Every single person who has traveled at least once in his life has said that traveling is by far the best investment, intangible as it may be. However, while it’s not something you can hold on to, like real estate or jewelry, the investment is the memories you'll acquire from your trip and the learning experiences that will undoubtedly make you a better, more interesting person.
Traveling opens up a whole world of possibilities that will teach you great lessons. First is how to handle your pocket money. Whether you're on a budget tour or a lavish one, the fact of the matter is, you have to handle your own money, whether you're using hard cash, credit cards, or traveler’s checks.
You'll also learn how to pack in as many items of clothing that you can bring without exceeding the luggage space or weight limit. Packing light is the smartest way to go, especially if you're lugging around your own bags.
More concretely, traveling enables you to learn about the country’s different cultures and traditions, so different from your own, which is what makes it utterly fascinating. What is beautiful in one culture may not be considered so in another and discovering these diverse practices is what makes the travel experience so enriching.
Lastly, everyone needs to take a step back from the humdrum of everyday life and recharge our batteries. Traveling to a place so unlike home is sure to teach you a thing or two about life. Although, going shopping and seeing museums is not the only way to unwind. Going to a spiritual place is even more ideal for the occasion. Yes, some sacred sites might be a little harder to get to than others, but the experience and positive energy that can flow into you in these places may well be worth the money and the effort.
Here’s a list of the world’s most sacred places worth visiting, regardless of your religion or spiritual views. These are in no particular order because who’s to judge which place is the holiest?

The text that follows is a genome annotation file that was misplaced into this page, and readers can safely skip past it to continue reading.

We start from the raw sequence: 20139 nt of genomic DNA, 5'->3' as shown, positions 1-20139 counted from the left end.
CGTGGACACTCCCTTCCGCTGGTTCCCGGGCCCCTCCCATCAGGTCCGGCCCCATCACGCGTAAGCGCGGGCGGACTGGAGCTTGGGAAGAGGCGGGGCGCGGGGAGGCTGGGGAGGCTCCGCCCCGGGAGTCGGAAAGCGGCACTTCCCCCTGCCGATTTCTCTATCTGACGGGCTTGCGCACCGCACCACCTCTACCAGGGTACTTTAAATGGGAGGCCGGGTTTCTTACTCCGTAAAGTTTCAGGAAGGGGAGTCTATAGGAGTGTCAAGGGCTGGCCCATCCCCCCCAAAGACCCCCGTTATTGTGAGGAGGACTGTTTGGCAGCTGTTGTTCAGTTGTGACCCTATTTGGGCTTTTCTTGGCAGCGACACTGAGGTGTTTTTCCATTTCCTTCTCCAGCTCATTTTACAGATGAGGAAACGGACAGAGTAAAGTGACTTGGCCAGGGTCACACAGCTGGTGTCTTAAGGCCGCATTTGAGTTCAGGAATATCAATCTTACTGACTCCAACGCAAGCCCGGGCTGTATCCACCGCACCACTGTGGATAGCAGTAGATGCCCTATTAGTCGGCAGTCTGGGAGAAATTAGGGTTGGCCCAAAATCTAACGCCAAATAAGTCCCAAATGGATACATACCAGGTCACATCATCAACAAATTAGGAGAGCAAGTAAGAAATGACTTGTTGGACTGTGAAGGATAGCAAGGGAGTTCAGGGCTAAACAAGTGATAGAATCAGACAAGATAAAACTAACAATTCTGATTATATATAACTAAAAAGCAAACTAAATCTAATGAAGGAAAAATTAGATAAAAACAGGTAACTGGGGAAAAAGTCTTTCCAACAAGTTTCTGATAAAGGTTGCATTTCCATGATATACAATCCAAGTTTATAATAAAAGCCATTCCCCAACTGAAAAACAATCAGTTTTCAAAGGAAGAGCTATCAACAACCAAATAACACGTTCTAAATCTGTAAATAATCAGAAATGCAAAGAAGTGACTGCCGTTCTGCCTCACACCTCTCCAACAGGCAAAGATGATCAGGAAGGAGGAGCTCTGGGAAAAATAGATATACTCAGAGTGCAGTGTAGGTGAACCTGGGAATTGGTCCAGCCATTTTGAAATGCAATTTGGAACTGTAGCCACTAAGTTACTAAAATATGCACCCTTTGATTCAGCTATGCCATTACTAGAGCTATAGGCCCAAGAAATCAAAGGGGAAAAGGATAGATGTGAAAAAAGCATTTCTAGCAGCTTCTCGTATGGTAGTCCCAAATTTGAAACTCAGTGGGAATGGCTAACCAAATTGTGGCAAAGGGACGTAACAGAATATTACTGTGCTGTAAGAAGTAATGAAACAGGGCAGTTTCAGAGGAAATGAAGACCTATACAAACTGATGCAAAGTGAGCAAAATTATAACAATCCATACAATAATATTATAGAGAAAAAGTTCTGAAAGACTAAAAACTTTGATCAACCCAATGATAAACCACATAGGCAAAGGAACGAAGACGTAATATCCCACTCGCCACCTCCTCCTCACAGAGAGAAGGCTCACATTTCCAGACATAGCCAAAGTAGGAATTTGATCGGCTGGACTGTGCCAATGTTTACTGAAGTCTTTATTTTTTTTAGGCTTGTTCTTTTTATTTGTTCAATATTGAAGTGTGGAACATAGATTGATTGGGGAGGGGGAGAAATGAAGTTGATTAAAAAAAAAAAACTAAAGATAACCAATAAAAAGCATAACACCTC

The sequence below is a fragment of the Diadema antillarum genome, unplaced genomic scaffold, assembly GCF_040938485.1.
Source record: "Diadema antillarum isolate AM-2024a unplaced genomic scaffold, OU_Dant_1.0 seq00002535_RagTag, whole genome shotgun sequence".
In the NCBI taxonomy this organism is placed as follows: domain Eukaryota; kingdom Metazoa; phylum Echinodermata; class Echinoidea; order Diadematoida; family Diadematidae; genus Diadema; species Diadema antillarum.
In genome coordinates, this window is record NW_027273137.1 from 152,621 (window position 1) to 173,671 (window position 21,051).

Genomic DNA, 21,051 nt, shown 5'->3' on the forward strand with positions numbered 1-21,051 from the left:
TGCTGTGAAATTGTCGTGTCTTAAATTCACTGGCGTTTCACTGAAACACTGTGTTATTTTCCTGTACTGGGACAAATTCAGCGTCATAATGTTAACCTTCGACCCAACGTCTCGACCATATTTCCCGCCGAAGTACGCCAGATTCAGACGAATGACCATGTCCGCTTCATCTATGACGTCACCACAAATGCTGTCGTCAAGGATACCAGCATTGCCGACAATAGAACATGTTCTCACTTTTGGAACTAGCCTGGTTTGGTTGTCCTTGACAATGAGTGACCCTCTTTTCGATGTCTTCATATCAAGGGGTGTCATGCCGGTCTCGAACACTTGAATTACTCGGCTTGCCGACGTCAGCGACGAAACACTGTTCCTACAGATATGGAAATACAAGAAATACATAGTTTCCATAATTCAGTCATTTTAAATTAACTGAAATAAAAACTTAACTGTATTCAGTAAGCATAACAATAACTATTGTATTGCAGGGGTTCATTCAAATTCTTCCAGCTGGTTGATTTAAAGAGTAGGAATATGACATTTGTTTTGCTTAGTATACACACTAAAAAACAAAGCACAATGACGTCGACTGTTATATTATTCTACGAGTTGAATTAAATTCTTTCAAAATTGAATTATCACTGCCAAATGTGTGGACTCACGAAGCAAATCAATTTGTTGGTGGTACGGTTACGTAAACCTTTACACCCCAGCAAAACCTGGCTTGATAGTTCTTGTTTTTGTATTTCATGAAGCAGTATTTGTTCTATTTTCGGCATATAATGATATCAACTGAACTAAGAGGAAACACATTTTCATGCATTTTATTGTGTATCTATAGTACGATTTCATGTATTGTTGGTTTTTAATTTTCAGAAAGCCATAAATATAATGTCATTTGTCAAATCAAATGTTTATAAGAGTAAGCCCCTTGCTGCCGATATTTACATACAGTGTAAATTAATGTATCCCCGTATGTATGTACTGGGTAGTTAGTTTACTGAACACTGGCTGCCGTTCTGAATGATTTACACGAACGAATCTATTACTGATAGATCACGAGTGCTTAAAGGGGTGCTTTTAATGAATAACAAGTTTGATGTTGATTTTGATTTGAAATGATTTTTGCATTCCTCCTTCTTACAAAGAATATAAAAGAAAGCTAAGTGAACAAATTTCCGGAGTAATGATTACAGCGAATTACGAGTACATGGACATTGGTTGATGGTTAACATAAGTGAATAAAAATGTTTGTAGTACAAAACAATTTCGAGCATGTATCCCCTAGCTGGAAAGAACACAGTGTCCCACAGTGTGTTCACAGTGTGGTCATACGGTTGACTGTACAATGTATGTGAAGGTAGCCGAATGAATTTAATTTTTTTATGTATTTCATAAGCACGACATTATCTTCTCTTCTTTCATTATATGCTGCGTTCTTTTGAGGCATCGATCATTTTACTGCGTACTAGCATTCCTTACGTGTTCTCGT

10 Uluru-Kata Tjuta, Australia
In the Northern Territory of Australia is found a World Heritage site, rightly preserved by Unesco. Uluru-Kata Tjuta National Park is located in the continent’s red center and houses two natural rock formations, also known as a sandstone monolith. It’s flocked to by many tourists because of its beautiful scenery, but many don't know that the area is considered sacred by the Pitjantjatjara Aboriginal tribe. The tribe’s people believe that the rocks were built by their ancestors during the ancient period and that the area is still inhabited by the spirits of their forefathers. For that reason alone, they consider the spot holy ground.
9 Bodh Gaya, India
The religion in India is predominantly Hindu, with majority of the world’s second most populous country devoutly practicing their faith. A minority of Indians, though, are Buddhists and the reason for this is Bodh Gaya, a Buddhist pilgrimage site, considered to be the most holy place on Earth for all Buddhists. It’s believed that it is in Bodh Gaya that Prince Gautama Siddharta rested under a bodhi tree and gained the enlightenment that transformed him into Gautama Buddha. Thousands of pilgrims flock to the site to try to attain even a pinch of the wisdom that Buddha is said to have gained there.
8 Cenote Sagrado, Mexico
In many cultures, water is considered sacred and cleansing to those that come into contact with it. That’s why water is the main element of baptism. The cenote sagrado, otherwise known as “sacred well” or “well of sacrifice,” is found in the renowned and very much visited Mayan archaeological site, Chichen Itza in Mexico. The Mayan civilization looked to these waters as a means by which to cleanse themselves, offer sacrifices, and worship Chaac, the Mayan god of rain. When archaeologists dredged up the well, they not only found pieces of gold and other valuable items; they also found human remains, indicating that the waters were also a venue for human sacrifice in homage to Chaac.
7 Sultan Ahmed Mosque, Turkey